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Robbery charges dropped against tenants’ rights attorney charged with murder

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Video still appearing to show Carlos Argueta waving a knife within moments of allegedly stabbing James Thomas on Sixth and Market streets Sept. 3, 2015 (Courtesy photo).

A judge dismissed a robbery charge Wednesday against a tenants’ rights lawyer on trial for fatally stabbing a 61-year-old man at Sixth and Market streets in 2015, according to Public Defender Jeff Adachi.

San Francisco Superior Court Judge Samuel Feng dismissed the charge against 34-year-old Carlos Argueta just one day before jurors are expected to hear closing arguments in the murder trial.

“This case has been going on a long time — three years,” said Adachi, who is representing Argueta. “Tomorrow is going to be quite a day.”

Adachi’s legal back-and-forth with the District Attorney’s office in the case, which has included disputed allegations of prosecutorial misconduct and judicial racism, has repeatedly made headlines.

“There’s been a lot of noise surrounding this case but ultimately this has always been about the murder of an innocent man,” said Max Szabo, a spokesperson for the District Attorney’s Office. “Now that’s what the jury will have the opportunity to decide.”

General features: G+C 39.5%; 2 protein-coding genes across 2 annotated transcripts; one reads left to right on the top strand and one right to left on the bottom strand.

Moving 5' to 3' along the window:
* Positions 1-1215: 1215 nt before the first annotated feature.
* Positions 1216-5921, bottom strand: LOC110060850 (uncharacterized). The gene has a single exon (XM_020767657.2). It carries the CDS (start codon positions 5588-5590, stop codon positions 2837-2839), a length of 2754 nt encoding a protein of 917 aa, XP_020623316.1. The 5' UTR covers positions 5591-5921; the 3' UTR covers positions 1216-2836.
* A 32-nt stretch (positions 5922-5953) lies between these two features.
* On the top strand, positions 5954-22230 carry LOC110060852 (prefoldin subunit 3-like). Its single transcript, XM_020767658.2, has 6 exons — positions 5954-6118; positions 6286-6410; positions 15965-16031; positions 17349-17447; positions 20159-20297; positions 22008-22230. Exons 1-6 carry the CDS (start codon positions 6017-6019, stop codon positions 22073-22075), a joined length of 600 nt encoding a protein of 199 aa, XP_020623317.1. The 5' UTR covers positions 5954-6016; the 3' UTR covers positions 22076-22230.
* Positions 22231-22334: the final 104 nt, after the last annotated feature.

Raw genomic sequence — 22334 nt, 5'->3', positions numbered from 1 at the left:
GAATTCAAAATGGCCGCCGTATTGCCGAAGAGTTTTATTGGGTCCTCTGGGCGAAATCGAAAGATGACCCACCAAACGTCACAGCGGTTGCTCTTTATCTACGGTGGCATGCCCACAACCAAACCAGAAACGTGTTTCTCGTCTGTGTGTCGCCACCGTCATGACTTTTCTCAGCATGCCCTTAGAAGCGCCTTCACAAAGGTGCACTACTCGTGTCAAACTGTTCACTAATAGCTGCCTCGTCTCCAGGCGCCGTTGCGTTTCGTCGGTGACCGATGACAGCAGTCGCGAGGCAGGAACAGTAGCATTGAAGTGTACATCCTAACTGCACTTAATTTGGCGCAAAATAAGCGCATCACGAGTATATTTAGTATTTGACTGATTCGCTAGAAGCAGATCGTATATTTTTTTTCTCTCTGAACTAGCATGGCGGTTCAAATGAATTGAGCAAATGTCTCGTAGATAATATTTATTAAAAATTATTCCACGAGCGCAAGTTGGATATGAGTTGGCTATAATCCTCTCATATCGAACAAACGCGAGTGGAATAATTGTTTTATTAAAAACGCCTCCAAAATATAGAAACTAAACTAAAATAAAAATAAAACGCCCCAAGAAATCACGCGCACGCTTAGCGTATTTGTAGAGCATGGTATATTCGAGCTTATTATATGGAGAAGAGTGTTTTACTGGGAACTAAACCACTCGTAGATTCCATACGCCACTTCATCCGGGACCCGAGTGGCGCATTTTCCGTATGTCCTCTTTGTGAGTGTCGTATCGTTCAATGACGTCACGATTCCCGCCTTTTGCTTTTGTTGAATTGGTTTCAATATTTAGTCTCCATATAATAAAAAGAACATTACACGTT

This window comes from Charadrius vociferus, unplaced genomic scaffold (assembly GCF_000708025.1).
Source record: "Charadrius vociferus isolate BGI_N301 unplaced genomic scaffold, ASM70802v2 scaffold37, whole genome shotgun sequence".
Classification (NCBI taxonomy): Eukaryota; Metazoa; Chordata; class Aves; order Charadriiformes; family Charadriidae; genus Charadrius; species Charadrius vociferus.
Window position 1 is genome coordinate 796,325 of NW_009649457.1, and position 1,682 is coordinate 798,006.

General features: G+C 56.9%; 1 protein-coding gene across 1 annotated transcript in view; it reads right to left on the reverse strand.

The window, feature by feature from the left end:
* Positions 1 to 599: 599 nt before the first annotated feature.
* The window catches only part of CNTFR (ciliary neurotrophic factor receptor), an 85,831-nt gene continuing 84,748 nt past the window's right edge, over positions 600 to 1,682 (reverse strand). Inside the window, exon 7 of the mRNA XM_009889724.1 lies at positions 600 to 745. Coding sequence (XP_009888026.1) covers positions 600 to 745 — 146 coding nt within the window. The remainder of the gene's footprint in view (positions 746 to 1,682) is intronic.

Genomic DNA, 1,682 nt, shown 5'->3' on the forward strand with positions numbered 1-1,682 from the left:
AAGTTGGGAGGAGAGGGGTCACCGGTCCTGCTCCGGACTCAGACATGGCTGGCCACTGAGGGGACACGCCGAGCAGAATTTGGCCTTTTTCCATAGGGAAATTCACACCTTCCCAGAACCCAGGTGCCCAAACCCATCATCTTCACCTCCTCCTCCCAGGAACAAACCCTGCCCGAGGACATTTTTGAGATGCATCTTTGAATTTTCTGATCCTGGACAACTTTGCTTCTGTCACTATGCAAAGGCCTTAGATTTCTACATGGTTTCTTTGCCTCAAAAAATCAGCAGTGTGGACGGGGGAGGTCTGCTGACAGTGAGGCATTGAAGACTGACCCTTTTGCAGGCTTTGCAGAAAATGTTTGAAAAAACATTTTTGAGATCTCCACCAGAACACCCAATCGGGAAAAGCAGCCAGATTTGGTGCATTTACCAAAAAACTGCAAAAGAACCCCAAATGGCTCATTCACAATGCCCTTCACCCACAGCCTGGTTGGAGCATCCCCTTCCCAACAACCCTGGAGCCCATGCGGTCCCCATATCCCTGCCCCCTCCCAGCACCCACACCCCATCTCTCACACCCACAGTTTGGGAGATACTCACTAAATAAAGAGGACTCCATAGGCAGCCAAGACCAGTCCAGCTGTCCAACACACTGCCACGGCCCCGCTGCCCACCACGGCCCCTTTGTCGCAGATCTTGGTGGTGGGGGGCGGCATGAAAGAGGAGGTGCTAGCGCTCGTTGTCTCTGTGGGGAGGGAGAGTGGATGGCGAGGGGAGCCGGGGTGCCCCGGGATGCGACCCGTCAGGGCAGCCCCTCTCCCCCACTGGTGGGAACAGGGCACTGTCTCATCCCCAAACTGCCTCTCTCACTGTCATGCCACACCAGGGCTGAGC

Jurors will now be asked to decide whether to convict Argueta of second-degree murder, voluntary manslaughter or involuntary manslaughter in connection with the stabbing of James “Rick” Thomas.

SEE RELATED: Defense calls killing a ‘tragic accident’ as trial of tenants rights attorney begins

Prosecutor Adam Maldonado alleged Argueta robbed Thomas of a red backpack at knifepoint after a night of heavy drinking with coworkers from the nonprofit Eviction Defense Collaborative where he worked at the time.

Maldonado said Argueta then charged Thomas with the knife and pierced his heart. Thomas dropped to one knee before collapsing and bleeding out on the street outside the Tu Lan Vietnamese restaurant.

But Adachi painted a different picture of the incident. He said Argueta pulled out the knife in self-defense, and stabbed Thomas accidentally.

He argued Argueta was acting to protect himself and a young intern he worked with, after Thomas and several other men became angry when the intoxicated intern grabbed a backpack from Thomas’ shopping cart that he mistakenly believed was his.

Adachi said Argueta reflexively stabbed Thomas when the older man punched him in the head.

The jury is expected to begin deliberations Monday morning.

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